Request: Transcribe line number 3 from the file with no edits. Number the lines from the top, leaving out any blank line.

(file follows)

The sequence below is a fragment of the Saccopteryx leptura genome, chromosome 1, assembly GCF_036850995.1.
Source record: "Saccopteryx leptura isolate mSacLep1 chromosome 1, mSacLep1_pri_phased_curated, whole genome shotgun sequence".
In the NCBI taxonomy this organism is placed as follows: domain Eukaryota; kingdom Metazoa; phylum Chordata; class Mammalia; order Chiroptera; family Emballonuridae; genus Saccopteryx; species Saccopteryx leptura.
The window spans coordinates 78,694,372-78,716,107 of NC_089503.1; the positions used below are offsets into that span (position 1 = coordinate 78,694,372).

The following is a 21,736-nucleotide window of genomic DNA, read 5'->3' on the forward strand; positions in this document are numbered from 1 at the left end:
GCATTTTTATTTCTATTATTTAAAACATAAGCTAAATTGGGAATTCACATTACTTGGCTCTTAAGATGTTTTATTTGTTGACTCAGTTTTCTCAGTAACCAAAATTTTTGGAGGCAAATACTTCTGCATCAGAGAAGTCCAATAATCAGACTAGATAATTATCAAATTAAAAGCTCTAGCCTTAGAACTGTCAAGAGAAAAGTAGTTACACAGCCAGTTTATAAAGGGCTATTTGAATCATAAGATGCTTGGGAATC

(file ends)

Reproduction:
In the NCBI taxonomy this organism is placed as follows: domain Eukaryota; kingdom Metazoa; phylum Chordata; class Mammalia; order Chiroptera; family Emballonuridae; genus Saccopteryx; species Saccopteryx leptura.